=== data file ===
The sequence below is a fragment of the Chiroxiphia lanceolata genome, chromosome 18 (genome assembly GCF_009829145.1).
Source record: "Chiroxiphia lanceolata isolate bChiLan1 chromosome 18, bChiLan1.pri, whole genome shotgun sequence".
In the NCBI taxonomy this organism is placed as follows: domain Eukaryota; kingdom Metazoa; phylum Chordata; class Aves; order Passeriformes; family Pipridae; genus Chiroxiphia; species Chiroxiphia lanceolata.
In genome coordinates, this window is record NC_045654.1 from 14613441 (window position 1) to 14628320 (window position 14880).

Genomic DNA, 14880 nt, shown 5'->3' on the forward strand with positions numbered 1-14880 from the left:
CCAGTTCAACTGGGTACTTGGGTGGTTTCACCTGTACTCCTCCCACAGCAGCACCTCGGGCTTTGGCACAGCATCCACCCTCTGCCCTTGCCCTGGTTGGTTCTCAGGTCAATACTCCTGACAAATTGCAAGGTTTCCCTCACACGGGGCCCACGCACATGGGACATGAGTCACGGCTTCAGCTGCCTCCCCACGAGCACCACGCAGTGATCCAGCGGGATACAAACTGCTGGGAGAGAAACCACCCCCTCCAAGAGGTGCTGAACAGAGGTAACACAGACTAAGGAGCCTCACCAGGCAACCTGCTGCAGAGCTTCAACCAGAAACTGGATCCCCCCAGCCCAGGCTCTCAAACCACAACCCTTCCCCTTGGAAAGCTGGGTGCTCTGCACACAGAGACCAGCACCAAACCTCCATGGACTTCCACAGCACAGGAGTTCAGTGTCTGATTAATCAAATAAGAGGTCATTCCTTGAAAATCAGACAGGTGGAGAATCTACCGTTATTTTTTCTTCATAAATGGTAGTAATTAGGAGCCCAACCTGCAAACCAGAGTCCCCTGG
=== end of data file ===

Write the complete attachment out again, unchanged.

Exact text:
The sequence below is a fragment of the Chiroxiphia lanceolata genome, chromosome 18 (genome assembly GCF_009829145.1).
Source record: "Chiroxiphia lanceolata isolate bChiLan1 chromosome 18, bChiLan1.pri, whole genome shotgun sequence".
In the NCBI taxonomy this organism is placed as follows: domain Eukaryota; kingdom Metazoa; phylum Chordata; class Aves; order Passeriformes; family Pipridae; genus Chiroxiphia; species Chiroxiphia lanceolata.
In genome coordinates, this window is record NC_045654.1 from 14613441 (window position 1) to 14628320 (window position 14880).

Genomic DNA, 14880 nt, shown 5'->3' on the forward strand with positions numbered 1-14880 from the left:
CCAGTTCAACTGGGTACTTGGGTGGTTTCACCTGTACTCCTCCCACAGCAGCACCTCGGGCTTTGGCACAGCATCCACCCTCTGCCCTTGCCCTGGTTGGTTCTCAGGTCAATACTCCTGACAAATTGCAAGGTTTCCCTCACACGGGGCCCACGCACATGGGACATGAGTCACGGCTTCAGCTGCCTCCCCACGAGCACCACGCAGTGATCCAGCGGGATACAAACTGCTGGGAGAGAAACCACCCCCTCCAAGAGGTGCTGAACAGAGGTAACACAGACTAAGGAGCCTCACCAGGCAACCTGCTGCAGAGCTTCAACCAGAAACTGGATCCCCCCAGCCCAGGCTCTCAAACCACAACCCTTCCCCTTGGAAAGCTGGGTGCTCTGCACACAGAGACCAGCACCAAACCTCCATGGACTTCCACAGCACAGGAGTTCAGTGTCTGATTAATCAAATAAGAGGTCATTCCTTGAAAATCAGACAGGTGGAGAATCTACCGTTATTTTTTCTTCATAAATGGTAGTAATTAGGAGCCCAACCTGCAAACCAGAGTCCCCTGG